The HL-60 cell line is a human leukemia cell line that has been used for laboratory research on blood cell formation and physiology. HL-60 proliferates continuously in suspension culture in nutrient and antibiotic chemicals. The doubling time is about 36–48 hours. The cell line was derived from a 36-year-old woman who was originally reported to have acute promyelocytic leukemia at the MD Anderson Cancer Center.[1] HL-60 cells predominantly show neutrophilic promyelocytic morphology.[1] Subsequent evaluation, including the karyotype that showed absence of the defining t(15;17) translocation, concluded that HL-60 cells are from a case of AML FAB-M2 (now referred to as AML with maturation (WHO)).[2]

Proliferation of HL-60 cells occurs through the transferrin and insulin receptors, which are expressed on cell surface. The requirement for insulin and transferrin is absolute, as HL-60 proliferation immediately ceases if either of these compounds is removed from the serum-free culture media.[3] With this line, differentiation to mature granulocytes can be induced by compounds such as dimethyl sulfoxide (DMSO), or retinoic acid. Other compounds like 1,25-dihydroxyvitamin D3, 12-O-tetradecanoylphorbol-13-acetate (TPA) and GM-CSF can induce HL-60 to differentiate to monocytic, macrophage-like and eosinophil phenotypes, respectively.

The HL-60 cultured cell line provides a continuous source of human cells for studying the molecular events of myeloid differentiation and the effects of physiologic, pharmacologic, and virologic elements on this process. HL-60 cell model was used to study the effect of DNA topoisomerase (topo) IIα and IIβ on differentiation and apoptosis of cells[4] and is especially useful in dielectrophoresis studies,[5] which require an aqueous environment with suspended and round cells. Furthermore, these cells have been used in order to investigate whether intracellular calcium plays a role in caspase activation induced by reactive oxygen species.[6]

Chromatin and gene expression profiling in HL-60 cells and differentiated cells derived from these has been performed recently.[7]


  1. ^ a b Gallagher R, Collins S, Trujillo J, et al. (1979). "Characterization of the continuous, differentiating myeloid cell line (HL-60) from a patient with acute promyelocytic leukemia". Blood. 54 (3): 713–733. doi:10.1182/blood.V54.3.713.713. PMID 288488.[permanent dead link]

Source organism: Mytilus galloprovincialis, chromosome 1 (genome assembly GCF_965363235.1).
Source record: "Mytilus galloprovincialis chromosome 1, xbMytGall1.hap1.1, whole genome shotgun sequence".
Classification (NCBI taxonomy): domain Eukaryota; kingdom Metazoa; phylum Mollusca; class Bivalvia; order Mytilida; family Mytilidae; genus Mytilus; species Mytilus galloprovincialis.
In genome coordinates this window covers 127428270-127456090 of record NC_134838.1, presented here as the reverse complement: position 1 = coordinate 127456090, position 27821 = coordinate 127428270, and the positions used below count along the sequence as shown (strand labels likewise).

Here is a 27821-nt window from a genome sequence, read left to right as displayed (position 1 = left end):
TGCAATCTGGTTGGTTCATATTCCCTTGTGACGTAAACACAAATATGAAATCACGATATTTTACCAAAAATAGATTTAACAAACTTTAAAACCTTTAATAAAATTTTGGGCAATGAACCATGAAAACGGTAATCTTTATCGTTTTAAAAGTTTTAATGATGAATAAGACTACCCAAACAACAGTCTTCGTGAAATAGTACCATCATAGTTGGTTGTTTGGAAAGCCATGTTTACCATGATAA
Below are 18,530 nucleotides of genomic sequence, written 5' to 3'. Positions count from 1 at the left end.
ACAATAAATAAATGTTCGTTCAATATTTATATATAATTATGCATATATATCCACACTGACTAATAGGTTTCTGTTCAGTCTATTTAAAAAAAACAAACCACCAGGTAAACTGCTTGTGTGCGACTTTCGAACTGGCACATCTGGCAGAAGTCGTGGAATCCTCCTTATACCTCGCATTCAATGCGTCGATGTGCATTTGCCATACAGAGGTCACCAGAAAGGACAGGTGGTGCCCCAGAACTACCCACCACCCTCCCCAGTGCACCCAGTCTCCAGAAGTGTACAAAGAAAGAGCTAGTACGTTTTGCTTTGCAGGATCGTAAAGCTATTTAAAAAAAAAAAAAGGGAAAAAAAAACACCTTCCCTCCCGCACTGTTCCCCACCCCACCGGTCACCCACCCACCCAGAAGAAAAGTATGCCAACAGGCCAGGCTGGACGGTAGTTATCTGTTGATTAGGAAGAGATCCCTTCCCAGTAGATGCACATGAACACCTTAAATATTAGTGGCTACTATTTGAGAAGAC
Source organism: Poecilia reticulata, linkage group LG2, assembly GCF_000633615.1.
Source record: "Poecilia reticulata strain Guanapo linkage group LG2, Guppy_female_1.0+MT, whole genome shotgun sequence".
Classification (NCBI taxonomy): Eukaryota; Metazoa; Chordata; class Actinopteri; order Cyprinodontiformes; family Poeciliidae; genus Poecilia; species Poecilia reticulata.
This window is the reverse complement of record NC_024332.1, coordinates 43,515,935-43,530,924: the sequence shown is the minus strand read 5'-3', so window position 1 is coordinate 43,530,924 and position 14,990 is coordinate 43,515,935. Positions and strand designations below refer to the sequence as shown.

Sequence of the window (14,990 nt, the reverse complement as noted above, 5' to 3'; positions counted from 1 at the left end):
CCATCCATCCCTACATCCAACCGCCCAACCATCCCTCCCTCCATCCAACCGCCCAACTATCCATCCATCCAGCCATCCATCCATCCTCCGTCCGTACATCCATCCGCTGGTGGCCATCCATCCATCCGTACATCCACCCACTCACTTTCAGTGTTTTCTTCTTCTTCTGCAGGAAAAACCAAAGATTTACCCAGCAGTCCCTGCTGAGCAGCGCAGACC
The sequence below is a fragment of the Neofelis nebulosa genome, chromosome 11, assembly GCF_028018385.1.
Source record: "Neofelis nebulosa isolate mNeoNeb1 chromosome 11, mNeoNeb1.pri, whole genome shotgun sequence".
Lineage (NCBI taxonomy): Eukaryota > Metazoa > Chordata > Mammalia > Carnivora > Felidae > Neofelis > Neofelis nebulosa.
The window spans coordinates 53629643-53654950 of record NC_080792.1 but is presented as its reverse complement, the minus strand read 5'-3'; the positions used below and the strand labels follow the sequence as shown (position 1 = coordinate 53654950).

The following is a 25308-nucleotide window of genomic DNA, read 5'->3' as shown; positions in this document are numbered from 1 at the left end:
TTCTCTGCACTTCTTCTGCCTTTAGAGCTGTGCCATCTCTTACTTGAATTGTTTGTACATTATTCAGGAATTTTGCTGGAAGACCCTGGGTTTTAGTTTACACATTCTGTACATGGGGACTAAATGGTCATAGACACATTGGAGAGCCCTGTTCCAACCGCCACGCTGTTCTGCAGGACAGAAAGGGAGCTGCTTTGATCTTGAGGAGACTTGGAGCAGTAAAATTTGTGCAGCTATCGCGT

2. ^ Dalton WT, Jr; Ahearn, MJ; McCredie, KB; Freireich, EJ; Stass, SA; Trujillo, JM (January 1988). "HL-60 cell line was derived from a patient with FAB-M2 and not FAB-M3". Blood. 71 (1): 242–7. doi:10.1182/blood.V71.1.242.242. PMID 3422031.
  3. ^ Breitman, T, S. Collins, B. Keene (1980). "Replacement of serum by insulin and transferrin supports growth and differentiation of the human promyelocytic leukemia cell line, HL-60". Exp. Cell Res. 126 (2): 494–498. doi:10.1016/0014-4827(80)90296-7. PMID 6988226.((cite journal)): CS1 maint: multiple names: authors list (link)
  4. ^ Sugimoto, K, K. Yamada, M. Egashira, Y. yazaki, H. Hirai, A. Kikuchi and K. Oshimi (1998). "Temporal and Spatial Distribution of DNA Topoisomerase II Alters During Proliferation, Differentiation, and Apoptosis in HL-60 Cells". Blood. 91 (4): 1407–1417. doi:10.1182/blood.V91.4.1407. PMID 9454772.((cite journal)): CS1 maint: multiple names: authors list (link)
  5. ^ Ratanachoo, K., Gascoyne, P.R.C. and Ruchirawat, M. (2002). "Detection of cellular responses to toxicants by dielectrophoresis". Biochim. Biophys. Acta. 1564 (2): 449–458. doi:10.1016/S0005-2736(02)00494-7. PMC 2726261. PMID 12175928.((cite journal)): CS1 maint: multiple names: authors list (link)
  6. ^ González D., Bejarano I., Barriga C., Rodríguez A.B., Pariente J.A. (2010). "Oxidative Stress-Induced Caspases are Regulated in Human Myeloid HL-60 Cells by Calcium Signal". Current Signal Transduction Therapy. 5 (2): 181–186. doi:10.2174/157436210791112172.((cite journal)): CS1 maint: multiple names: authors list (link)
  7. ^ Teif V.B., Mallm J.P., Sharma T., Mark Welch D.B., Rippe K., Eils R., Langowski J., Olins A.L., Olins D.E. (2017). "Nucleosome repositioning during differentiation of a human myeloid leukemia cell line". Nucleus. 8 (2): 188–204. doi:10.1080/19491034.2017.1295201. PMC 5403151. PMID 28406749.((cite journal)): CS1 maint: multiple names: authors list (link)